It is true. But there are many unresolved key issues such as declining tea yields, slow progress in re-planting and infilling along with some of the issues mentioned above.

Very vital issues have been highlighted at the 22nd Annual General Meeting of the Sri Lanka Tea Factory Owners’ Association held recently. The tea smallholder sector is contributing over 70 percent of the national production. The Minister of Plantation Industries, Mahinda Samarasingha who delivered the keynote address at this meeting too has admitted that there are a lot of challenges faced by the tea industry.

The potential for the industry locally and internationally is very encouraging. The government is also looking at every possible aspect of ensuring the long-term sustainability of the industry but the question is when we are going to take corrective measures to overcome these issues rather than discussing over and over at every forum.
The responsible authorities must come out with some sort of acceptable solutions to retain the younger generation on the estates. If not there would be an acute labour shortage, which is not only a main issue in Sri Lanka but also in many tea growing areas in the African continent.

British planters, taking advantage of favourable agro-climatic conditions, introduced tea to quench their thirst and unfortunately we have miserably failed in making sustainable and viable solutions for the problems to protect and promote our industry.
The time has come to stop all unnecessary discussions and to focus on a long-term strategy that guarantees stability to the country’s tea industry.

It is hoped that the government, the relevant institutions, politicians, trade unionists and the authorities of the regional plantation companies would take corrective measures to consolidate and develop the industry not forgetting the ethical aspects such as housing, education, health, other welfare facilities and the dignity of the labour force.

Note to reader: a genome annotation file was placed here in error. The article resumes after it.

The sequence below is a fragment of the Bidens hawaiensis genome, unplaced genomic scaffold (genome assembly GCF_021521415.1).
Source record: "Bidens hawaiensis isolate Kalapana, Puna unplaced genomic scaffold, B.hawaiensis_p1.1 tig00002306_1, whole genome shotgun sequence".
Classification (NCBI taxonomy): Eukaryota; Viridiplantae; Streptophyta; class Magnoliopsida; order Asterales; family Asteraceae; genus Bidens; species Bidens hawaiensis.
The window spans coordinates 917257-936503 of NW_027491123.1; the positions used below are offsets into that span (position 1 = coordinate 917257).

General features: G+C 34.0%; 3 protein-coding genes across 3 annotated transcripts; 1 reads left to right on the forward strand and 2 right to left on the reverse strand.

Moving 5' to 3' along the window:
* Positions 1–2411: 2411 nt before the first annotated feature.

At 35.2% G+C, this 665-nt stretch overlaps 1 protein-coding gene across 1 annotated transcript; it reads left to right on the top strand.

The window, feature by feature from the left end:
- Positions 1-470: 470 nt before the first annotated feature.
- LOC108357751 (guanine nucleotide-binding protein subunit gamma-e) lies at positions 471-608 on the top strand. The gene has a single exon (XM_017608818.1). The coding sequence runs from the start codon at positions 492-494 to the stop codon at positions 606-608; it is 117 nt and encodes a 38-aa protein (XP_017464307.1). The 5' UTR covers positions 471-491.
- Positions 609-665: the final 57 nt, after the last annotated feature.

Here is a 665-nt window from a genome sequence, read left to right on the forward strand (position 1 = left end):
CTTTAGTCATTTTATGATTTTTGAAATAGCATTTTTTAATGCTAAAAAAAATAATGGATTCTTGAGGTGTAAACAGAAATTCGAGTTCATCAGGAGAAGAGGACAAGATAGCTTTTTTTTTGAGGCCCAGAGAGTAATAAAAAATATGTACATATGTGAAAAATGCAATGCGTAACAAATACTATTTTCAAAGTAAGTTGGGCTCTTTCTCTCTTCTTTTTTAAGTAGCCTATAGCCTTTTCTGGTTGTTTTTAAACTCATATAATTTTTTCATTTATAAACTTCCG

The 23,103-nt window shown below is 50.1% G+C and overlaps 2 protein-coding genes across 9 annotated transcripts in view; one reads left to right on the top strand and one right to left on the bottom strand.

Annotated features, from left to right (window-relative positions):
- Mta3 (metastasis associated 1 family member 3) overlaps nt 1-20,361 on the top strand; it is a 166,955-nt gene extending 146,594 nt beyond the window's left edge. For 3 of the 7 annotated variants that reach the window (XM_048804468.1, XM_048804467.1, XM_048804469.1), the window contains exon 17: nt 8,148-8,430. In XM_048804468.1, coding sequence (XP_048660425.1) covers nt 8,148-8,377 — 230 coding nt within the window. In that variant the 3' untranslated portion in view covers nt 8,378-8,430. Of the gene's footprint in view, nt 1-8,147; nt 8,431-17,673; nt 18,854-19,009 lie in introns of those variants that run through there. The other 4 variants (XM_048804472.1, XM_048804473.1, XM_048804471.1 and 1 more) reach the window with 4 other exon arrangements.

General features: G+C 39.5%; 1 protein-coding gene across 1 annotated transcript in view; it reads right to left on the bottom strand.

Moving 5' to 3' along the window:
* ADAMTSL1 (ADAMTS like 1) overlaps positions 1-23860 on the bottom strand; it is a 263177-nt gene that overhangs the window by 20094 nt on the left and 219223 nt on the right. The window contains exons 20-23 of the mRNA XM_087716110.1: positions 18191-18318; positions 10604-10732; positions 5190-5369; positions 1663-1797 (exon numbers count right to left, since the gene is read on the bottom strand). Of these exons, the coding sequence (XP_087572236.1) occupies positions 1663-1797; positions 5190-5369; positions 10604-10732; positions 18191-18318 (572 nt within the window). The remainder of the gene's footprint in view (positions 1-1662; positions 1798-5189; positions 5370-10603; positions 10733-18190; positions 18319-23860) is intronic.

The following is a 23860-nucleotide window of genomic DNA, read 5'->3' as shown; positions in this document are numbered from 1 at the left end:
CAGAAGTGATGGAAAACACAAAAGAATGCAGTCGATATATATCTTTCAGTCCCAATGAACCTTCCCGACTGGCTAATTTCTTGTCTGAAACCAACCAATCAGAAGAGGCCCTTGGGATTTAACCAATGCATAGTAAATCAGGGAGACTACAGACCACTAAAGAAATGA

Lalin I. De Silva

Christmas Carols With LG Singers
LG Singers will be singing at Bethel Chapel of the Seventh-day Adventists, 7, Alfred House Gardens, Kollupitiya on Friday December 16, 6:45 p.m. The service will include 16 Carols presented by the singers. From 6:30 pm onwards a group of instrumentalists will also play carols in the church.


St Anthony’s Church,
Mt. Lavinia 150th Jubilee

St Anthony’s Church, Mount Lavinia celebrates its 150th Jubilee on Sunday (1-12-2013).

The Roman Catholic Church located at No.11, St Anthony’s Road, Mount Lavinia presently referred as St Anthony’s Church and it is popular among thousands of Roman Catholics, non Catholics as well as among the people belonging to other faiths.

On November 25, 1863, the foundation stone was laid to build the present church, which was then dedicated to St Sylvester by Monsignor Hilarion Sillani O.S.B, Apostolic Vicar of the Southern Vicariate. At the beginning the Sylvestrine-Benedictine Monks were in charge of the church and the mission. It is believed that in or around 1945, devotion to St Anthony had begun at St Sylvester’s Church in Mount Lavinia which eventually led the Mount Lavinia Church to be known as St Anthony’s Church.

In the year 1968 the church was made an independent parish. Rev. Fr. Ronald De Silva, who was an assistant parish priest in Dehiwala (1968 – 1975) was appointed the first priest of the Mount Lavinia parish.

The parishioners of Mount Lavinia church will mark the 150th Jubilee of their church with solemn Vespers Service at 7p.m. on Saturday, November 30 with Rev. Dr Maxwell Silva, Auxiliary Bishop of Colombo as the Chief celebrant at the Vespers Service. The Jubilee High Mass will be celebrated on Sunday, December 1, at 8.30 a.m. by Malcolm Cardinal Ranjith.


Bottleneck For Students Of Uva Maha Vidyalaya

I started my education at Uva College (now Uva Maha Vidyalaya) in 1947 and I finished my education there in the year 1957. In this duration and many years after, all sports practices and extracurricular activities of the school were carried out in the nearby Veils Park. Every morning there was Drill display from every class before commencing their studies.

But it is regrettable that today that all these privileges and benefits that the Uva Collage student population enjoyed are being denied by the authorities who are responsible for using the Veils Park for commercial events. If someone goes through the annals of Uva Collage since its inception in 1827, it will reveal the administrative procedure then followed and adhered to by the college and the authority of the Veils Park.

President Mahinda Rajapaksa has taken great effort to provide playgrounds for every school to develop sports. Within this backdrop, parents of Uva Maha Vidyalaya students cannot understand why only their children are denied their long enjoyed benefits and privileges by converting the Veils Park into a hub of commercial events.

D. Sivarajah